Answers to Frequent Reverse Mortgage Questions
1. What is a reverse mortgage and do I qualify?
A reverse mortgage is a unique loan that allow homeowner(s) 62 years of age and older to draw on the equity in their home, which is paid to the homeowner(s) in cash. The unique aspect of this loan is that it does not require repayment until the homeowner(s) no longer reside in the residence. Created by The U.S. Department of Housing and Urban Development (HUD), this federally insured private loan goes to help those in the senior population meet their financial needs and ease money worries for greater peace of mind.
2. Is my home eligible for a reverse mortgage?
Homes eligible for a reverse mortgage include single-family homes, detached homes, townhouses, and two-to-four unit properties that are owner-occupied. Condominiums must be FHA-approved
3. Why shouldn't I choose a bank home equity loan instead of a reverse mortgage?
Reverse mortgages are so popular because they pay cash that does not need to be repaid as long as you remain in your home. On the other hand, attaining a home equity loan (or a second mortgage) requires you have sufficient income to cover the debt—plus, you must continue to make monthly mortgage payments. With a reverse mortgage, you do not make monthly mortgage payments and the federally insured loan protects you from foreclosure.
4. How much cash can I expect to get?
The cash you can potentially receive is based on your age, current interest rate, and the appraised home value or FHA's mortgage limits for your area, whichever is less. For instance, an older person with a higher value home will be eligible for more than a younger person with a lower value home at the same interest rate.
5. What happens if I outlive the loan? Will I have to repay the lender?
No. If you or one of the borrowers lives in the home and continues to pay the taxes and insurance, you will not need to repay the loan.
6. Must my house be paid off for me to qualify for a reverse mortgage?
No. You do not need to pay off your home to qualify. And it is not required that you meet an income or credit criteria. Plus, you will continue to hold the title to your home.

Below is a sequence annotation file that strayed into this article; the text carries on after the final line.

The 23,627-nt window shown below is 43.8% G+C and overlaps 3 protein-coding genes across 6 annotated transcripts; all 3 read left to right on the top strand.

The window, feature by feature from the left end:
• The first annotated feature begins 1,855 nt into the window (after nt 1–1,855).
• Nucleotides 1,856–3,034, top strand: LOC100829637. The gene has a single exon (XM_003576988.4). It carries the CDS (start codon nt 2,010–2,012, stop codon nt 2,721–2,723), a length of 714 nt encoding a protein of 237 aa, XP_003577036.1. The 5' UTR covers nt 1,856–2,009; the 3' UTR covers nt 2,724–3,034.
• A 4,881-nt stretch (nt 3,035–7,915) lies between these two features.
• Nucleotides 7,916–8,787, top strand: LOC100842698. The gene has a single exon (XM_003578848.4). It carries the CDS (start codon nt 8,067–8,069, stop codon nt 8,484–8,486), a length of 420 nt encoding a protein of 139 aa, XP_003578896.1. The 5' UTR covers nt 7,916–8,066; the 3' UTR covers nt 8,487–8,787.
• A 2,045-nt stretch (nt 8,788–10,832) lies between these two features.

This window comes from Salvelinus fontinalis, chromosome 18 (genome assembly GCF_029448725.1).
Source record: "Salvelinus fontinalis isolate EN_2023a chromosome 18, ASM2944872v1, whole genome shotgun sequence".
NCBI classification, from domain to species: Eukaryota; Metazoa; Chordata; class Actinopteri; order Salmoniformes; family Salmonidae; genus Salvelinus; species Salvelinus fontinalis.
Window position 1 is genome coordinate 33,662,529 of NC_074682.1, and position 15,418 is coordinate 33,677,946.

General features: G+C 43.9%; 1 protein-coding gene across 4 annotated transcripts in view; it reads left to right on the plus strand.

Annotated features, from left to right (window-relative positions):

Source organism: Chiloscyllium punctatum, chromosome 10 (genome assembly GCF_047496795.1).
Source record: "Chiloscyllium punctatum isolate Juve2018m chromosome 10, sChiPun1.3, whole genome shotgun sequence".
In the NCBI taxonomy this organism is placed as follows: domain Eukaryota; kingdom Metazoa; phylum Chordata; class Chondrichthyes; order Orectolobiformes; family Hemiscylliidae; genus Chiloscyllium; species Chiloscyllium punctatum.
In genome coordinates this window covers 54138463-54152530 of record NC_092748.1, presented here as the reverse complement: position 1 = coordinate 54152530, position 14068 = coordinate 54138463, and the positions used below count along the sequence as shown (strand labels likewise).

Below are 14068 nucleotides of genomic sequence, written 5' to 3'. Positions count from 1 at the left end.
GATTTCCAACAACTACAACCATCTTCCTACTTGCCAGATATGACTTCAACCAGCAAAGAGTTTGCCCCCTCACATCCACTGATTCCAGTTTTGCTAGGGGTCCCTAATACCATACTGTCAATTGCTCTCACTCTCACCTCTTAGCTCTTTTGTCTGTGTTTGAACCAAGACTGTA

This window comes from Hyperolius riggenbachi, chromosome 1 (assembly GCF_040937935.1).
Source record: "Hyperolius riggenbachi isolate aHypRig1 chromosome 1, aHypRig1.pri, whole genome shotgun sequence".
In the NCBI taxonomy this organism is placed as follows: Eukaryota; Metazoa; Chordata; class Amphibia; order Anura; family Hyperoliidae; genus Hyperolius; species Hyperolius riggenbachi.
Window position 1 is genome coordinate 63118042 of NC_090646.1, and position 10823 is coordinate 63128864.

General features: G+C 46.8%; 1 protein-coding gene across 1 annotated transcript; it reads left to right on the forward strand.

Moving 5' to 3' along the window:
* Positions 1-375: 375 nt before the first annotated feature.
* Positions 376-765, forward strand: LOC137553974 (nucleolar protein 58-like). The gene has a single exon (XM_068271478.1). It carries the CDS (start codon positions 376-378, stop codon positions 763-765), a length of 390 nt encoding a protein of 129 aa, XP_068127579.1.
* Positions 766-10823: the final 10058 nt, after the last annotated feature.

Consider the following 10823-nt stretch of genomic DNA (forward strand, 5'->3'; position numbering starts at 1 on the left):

7. Do I have to pay taxes on the cash payments I receive?
The cash you receive from a reverse mortgage is not subject to individual income taxation. But, since you hold the title to your home, you are still responsible for property taxes, insurance, utilities, fuel, maintenance, and other home-related expenses. Interest on reverse mortgages is not deductible on income tax returns until the loan is paid off in part or whole.
8. How will this loan affect my estate and how much will be left to my heirs?
Once the last surviving borrower dies, sells your home, or no longer resides there as the primary residence, you or your estate is responsible for repayment of the money you received from the reverse mortgage, plus interest and other fees. Any remaining equity belongs to either you or your heirs. A “non-recourse” clause can prevent either you or your estate from owing more than the value of your home when the loan is repaid.
9. How do I receive my payments?
Reverse mortgage payments can be received several ways: Discuss these options with your Reverse Mortgage Specialist to see which one works best for financial goals.
Tenure, Term, Line of Credit, Modified Tenure
10. How Much Do you qualify for?
Call Reverse Tennessee at (615) 200-8677 or visit our Reverse Mortgage Options page to fill out our contact form and get additional information.